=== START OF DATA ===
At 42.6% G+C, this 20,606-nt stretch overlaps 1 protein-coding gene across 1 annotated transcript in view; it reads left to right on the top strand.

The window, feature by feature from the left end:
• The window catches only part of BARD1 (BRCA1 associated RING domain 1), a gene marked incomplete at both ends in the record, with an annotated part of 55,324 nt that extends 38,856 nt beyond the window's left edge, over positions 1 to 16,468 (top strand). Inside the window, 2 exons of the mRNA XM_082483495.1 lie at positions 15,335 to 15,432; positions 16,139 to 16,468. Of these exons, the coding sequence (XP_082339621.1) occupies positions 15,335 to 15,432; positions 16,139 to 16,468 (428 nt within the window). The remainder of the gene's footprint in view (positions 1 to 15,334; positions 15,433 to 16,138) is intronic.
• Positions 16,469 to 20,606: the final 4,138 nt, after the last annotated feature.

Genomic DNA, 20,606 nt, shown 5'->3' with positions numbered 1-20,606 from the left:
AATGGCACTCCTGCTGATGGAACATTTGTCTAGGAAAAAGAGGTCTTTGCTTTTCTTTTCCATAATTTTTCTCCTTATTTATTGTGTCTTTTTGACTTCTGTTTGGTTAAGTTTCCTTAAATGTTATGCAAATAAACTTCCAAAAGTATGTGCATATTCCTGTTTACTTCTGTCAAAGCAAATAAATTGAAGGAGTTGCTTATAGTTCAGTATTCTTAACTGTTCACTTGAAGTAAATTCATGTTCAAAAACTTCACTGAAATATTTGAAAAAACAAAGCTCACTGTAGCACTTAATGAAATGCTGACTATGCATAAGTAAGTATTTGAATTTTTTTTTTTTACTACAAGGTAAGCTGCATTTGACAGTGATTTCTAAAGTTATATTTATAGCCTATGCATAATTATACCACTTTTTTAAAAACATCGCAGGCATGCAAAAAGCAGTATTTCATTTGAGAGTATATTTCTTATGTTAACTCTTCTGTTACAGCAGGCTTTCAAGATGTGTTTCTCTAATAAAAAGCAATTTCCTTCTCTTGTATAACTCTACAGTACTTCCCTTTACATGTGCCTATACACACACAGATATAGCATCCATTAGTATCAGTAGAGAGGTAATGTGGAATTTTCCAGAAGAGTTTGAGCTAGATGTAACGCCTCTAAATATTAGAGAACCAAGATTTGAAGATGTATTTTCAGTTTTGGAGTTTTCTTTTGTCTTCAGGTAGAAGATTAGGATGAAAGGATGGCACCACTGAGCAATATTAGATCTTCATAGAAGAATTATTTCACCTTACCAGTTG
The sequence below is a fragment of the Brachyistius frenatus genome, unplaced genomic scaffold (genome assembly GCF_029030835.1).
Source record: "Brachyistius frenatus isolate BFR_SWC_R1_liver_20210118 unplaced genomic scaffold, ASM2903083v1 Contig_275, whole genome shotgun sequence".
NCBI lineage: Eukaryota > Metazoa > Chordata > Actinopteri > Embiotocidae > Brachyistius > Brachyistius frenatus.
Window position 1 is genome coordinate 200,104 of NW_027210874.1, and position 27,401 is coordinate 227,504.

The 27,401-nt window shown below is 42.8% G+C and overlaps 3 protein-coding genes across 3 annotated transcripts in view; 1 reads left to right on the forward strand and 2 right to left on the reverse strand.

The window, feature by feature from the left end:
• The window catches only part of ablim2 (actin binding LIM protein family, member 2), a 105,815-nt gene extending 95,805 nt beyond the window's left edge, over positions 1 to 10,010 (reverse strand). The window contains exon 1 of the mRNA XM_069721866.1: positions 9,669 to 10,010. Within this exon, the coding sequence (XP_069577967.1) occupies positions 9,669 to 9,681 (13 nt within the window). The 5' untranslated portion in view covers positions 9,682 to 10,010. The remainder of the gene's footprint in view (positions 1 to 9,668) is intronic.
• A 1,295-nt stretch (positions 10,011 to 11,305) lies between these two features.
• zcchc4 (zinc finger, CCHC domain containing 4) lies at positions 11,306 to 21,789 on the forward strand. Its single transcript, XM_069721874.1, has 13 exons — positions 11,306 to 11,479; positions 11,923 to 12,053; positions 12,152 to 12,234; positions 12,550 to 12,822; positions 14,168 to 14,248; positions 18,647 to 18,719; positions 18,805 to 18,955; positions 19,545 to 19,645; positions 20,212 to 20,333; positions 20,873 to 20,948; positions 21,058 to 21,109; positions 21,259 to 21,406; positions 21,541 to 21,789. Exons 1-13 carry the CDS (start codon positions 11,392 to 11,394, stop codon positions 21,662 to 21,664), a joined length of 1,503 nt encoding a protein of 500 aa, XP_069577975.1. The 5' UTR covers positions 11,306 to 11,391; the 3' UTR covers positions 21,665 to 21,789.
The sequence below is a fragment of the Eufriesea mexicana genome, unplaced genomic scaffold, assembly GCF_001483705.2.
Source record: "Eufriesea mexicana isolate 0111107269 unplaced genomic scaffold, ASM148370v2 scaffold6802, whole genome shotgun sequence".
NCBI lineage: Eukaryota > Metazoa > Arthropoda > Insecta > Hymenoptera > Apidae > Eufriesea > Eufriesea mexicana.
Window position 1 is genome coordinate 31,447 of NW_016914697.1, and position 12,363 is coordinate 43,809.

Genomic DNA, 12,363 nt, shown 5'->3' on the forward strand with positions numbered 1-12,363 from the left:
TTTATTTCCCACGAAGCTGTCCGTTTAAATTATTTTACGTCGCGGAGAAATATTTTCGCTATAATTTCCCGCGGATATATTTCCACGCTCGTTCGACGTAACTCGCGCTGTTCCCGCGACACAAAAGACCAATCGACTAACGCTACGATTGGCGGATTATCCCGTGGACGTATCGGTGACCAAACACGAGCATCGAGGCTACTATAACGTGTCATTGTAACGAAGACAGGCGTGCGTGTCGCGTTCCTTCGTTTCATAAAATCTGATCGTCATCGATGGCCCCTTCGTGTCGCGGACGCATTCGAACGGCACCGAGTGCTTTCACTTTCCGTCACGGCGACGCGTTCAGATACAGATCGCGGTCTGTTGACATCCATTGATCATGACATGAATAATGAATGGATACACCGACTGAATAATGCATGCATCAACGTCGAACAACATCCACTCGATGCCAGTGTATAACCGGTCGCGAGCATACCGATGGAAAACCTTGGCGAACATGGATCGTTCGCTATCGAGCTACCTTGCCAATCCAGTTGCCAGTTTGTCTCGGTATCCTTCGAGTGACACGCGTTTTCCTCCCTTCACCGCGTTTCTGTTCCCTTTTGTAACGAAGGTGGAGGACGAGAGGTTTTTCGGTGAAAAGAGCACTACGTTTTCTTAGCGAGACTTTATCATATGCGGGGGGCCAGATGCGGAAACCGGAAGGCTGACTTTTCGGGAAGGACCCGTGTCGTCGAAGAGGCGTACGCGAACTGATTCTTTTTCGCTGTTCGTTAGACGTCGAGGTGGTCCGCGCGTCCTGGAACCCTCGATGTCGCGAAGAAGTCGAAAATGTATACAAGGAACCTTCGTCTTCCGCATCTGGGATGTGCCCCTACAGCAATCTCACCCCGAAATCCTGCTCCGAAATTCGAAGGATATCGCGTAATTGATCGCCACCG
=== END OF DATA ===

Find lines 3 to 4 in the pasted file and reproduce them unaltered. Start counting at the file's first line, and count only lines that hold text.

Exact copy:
• The window catches only part of BARD1 (BRCA1 associated RING domain 1), a gene marked incomplete at both ends in the record, with an annotated part of 55,324 nt that extends 38,856 nt beyond the window's left edge, over positions 1 to 16,468 (top strand). Inside the window, 2 exons of the mRNA XM_082483495.1 lie at positions 15,335 to 15,432; positions 16,139 to 16,468. Of these exons, the coding sequence (XP_082339621.1) occupies positions 15,335 to 15,432; positions 16,139 to 16,468 (428 nt within the window). The remainder of the gene's footprint in view (positions 1 to 15,334; positions 15,433 to 16,138) is intronic.
• Positions 16,469 to 20,606: the final 4,138 nt, after the last annotated feature.